University says students paying for “convenience” with new fees

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James D’Arcy’s salary is $185,169. Jason Leung via Unsplash

Paying for what was free

The University of Regina is implementing a new technology for students called “MyCreds.” It’s supposed to improve ease of access and convenience for obtaining student documents, and is supposedly much easier than it was before. However, it doesn’t come for free. There are going to be varying fees for students to access different documents. James D’Arcy, registrar at the U of R, joined the Carillon via phone call to discuss the system.

To explain what MyCreds is exactly, D’Arcy, whose salary is $185,169, said, “My Credit is a digital or virtual document wallet, which is like a national network of post-secondary institutions across Canada. So, My Credit is a place where we issue those documents, and they are housed in a single digital wallet for students.”

According to D’Arcy, MyCreds will be worth it in the long run and benefits the students greatly. Although since students at the U of R pay more for schooling pretty well every year, it’s not clear that additional fees for documents that used to be free will be welcome. When asked about how beneficial something like the MyCreds program is for students, D’Arcy said, “number one, you’ll have all your documents in one place. And as more and more schools get on board with the system, you’ll be able to access all of those documents in a single wallet. So, if you attended the University of Alberta, who’s on the system, the University of Calgary who’s on that system and the University of Regina, you would be able to access all your documents issued from those institutions through the same system. Okay. So then the benefit, the other benefit is that it facilitates, you know, ease in the submission of documents”

However, not all students are going from university to university, so it mostly benefits the few who will attend multiple schools. Students are already paying through the roof for schooling.

D’Arcy justifies the students being forced to pay for their own credentials and the cost of the program by saying, “the fee that we chose to charge is amongst the lowest in Canada, and you know, there’s a convenience aspect of this, of course. It does cost to actually, you know, issue the documents, but the convenience aspect of it is that, you know, once that transcript is issued, it has a one-year expiry, and you can share that out, you know, as many times as you want.”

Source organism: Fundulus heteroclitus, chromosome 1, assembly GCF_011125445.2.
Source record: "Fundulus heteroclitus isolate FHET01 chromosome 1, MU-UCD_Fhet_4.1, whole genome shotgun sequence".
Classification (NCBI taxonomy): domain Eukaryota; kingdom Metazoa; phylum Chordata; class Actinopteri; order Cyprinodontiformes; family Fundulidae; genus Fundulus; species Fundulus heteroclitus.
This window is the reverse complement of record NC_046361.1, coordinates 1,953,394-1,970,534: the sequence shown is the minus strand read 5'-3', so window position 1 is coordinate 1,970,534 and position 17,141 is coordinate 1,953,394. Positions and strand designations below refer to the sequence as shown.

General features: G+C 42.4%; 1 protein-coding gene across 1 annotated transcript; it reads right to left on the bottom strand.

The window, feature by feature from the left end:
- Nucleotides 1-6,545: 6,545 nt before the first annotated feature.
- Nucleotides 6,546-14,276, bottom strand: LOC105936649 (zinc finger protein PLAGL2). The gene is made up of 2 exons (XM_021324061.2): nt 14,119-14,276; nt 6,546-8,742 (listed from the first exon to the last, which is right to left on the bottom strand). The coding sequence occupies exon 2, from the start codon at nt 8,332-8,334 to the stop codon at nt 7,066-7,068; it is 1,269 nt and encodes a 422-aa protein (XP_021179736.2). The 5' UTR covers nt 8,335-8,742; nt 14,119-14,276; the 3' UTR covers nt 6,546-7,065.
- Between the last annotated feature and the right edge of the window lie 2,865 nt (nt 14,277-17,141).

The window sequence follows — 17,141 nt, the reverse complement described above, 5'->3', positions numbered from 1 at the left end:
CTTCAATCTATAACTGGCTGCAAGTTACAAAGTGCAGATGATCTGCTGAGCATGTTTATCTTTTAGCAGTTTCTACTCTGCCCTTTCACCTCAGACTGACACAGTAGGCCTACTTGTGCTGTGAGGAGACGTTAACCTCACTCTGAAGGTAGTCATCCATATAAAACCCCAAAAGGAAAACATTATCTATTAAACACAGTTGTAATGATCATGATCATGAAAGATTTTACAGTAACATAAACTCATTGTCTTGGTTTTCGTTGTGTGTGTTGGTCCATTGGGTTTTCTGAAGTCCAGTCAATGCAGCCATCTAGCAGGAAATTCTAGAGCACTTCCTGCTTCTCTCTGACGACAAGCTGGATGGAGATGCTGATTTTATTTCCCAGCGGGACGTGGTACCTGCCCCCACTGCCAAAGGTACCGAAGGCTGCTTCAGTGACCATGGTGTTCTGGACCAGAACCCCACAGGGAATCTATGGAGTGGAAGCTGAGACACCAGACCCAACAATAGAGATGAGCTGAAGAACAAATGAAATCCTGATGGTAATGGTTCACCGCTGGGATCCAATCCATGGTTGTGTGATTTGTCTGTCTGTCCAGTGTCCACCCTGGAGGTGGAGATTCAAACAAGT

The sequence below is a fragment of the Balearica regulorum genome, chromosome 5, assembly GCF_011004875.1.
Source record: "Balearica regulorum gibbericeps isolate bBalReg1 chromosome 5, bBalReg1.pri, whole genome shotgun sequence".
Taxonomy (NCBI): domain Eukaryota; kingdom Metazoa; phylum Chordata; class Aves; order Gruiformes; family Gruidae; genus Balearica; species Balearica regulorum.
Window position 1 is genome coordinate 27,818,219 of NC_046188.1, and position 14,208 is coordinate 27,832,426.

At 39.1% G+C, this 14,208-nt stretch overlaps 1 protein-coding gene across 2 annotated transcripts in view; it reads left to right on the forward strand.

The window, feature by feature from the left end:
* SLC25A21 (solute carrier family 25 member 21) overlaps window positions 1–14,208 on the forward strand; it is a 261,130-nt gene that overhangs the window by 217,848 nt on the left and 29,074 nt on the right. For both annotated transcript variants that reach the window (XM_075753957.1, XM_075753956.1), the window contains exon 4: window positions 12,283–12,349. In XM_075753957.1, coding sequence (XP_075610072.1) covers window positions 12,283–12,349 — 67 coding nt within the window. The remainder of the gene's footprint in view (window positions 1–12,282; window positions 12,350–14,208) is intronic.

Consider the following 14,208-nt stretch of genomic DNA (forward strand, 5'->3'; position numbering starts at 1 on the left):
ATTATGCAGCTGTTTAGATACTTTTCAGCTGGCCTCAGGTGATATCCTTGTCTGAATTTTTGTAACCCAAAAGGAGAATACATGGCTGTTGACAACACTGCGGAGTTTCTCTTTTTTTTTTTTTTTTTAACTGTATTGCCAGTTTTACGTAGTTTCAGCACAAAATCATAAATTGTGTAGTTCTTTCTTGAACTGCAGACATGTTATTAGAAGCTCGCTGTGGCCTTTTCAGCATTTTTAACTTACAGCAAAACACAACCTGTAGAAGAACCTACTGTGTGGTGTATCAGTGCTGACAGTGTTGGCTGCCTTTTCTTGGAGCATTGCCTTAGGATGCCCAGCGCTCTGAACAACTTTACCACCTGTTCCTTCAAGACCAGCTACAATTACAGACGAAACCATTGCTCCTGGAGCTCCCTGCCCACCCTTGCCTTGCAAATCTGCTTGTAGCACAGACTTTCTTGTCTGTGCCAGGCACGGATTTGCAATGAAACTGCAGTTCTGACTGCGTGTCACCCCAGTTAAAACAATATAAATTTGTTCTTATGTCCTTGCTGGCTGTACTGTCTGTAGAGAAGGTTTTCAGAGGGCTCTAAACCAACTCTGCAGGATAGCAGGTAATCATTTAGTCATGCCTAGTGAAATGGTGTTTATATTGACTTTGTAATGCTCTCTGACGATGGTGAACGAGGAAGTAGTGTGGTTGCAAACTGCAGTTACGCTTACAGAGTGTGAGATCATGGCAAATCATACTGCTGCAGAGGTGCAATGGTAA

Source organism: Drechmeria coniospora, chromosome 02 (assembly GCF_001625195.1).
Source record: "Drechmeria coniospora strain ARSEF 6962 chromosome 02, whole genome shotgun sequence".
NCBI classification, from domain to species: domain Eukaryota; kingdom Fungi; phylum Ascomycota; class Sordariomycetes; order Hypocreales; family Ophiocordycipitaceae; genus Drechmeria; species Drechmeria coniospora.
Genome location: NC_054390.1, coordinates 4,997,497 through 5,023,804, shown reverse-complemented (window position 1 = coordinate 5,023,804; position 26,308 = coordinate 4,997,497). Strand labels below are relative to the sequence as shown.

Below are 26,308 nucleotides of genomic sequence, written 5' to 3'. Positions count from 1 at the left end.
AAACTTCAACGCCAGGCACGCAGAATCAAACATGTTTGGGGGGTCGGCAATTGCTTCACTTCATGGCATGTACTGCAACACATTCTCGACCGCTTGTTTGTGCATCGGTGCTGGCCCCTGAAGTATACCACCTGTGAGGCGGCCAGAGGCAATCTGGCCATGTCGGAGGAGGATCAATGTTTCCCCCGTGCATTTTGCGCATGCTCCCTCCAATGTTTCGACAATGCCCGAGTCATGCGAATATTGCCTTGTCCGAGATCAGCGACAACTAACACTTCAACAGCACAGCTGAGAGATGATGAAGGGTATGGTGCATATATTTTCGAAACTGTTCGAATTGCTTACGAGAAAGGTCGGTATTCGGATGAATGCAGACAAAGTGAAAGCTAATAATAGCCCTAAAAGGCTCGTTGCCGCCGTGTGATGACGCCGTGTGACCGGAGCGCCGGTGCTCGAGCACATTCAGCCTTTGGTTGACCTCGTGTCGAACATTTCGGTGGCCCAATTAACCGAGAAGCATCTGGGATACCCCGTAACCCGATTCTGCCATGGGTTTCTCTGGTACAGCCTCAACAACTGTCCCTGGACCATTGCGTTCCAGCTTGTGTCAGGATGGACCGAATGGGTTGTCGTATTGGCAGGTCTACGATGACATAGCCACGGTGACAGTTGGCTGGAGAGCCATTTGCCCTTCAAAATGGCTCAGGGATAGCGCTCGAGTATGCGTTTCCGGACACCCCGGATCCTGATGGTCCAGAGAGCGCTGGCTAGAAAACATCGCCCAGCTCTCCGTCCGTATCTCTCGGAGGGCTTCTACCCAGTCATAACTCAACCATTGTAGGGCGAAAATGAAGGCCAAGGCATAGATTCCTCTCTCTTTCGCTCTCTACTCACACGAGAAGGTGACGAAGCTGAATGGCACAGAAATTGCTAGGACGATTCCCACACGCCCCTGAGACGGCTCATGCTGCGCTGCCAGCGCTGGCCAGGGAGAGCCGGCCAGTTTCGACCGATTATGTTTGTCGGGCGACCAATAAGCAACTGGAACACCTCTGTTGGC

As explained by D’Arcy, MyCreds will have a one-year expiry on transcripts and will also be benefitting the university. D’Arcy said the system will bring in additional money to the department. On whether or not the university is profiting off the system, D’Arcy said, “not really because we do have, you know, staff costs that we need to pay for. There’s individuals that need to go into the system and issue the document.” He continued by saying, “I wouldn’t really say that we’re losing money, but it does help contribute to the administrative support that’s required to issue academic documents.”

To her surprise, the President of the Students Union, Hannah Tait, was just informed about the MyCreds system when she logged into her personal Self-Service account. Tait said “my initial reaction is that the university is getting all of these new digital services, and they’re shifting the cost of the services onto students.”

She said, “they’re raising the cost of education by making us pay for all of these, like, special little add ons. So, I’m not super impressed that now students are being charged for things that they haven’t been charged for before.”

Tait isn’t happy with the university pushing more costs on to the students. In response to students who might be outraged at another cost being tacked on, she said “I have a couple ideas because of my personal, kind of like, pet peeve, is this move to the digital learning environment without doing it in a conscious way.”

MyCreds has got Tait thinking on potential plans for a solution to the additional costs the system brings. She thinks that the best way URSU can deal with the problem is through advocacy and getting the university to see the student perspective on the matter. Another possible solution she sees is the university internalizing the cost of the program.

Potentially, if all else fails, Tait wants to create some kind of funding or reimbursement for those who cannot afford the system.

Tait said, “and then if that’s not, I guess, working well enough URSU would be able to potentially look into getting student funding to work through this process with students. For example, a reimbursement process, or another example, for reimbursement for people who need it, but I guess another example would be like, you could sponsor a peer-to-peer sponsorship situation. When we spend money, we’d have to look at the budget, we have created and approved our budget already, so we’re going to have to do some math and figure out what it’s all looking like.”

Another option that was discussed was the possibility of getting the university to cancel the MyCreds system altogether and how realistic that would be. Tait didn’t want to make any promises on the matter, but she didn’t want to say that possibility would be impossible. She said, “I think with URSU’s new direction, and new leadership, that we’re going to be headed in a much stronger direction where we do actually have a voice and when we do, you really have power in these conversations. So, honestly, in my position, if you’re not an optimist, you’re not going to make it. So, you know what I’m gonna say, yes, it is realistic.”

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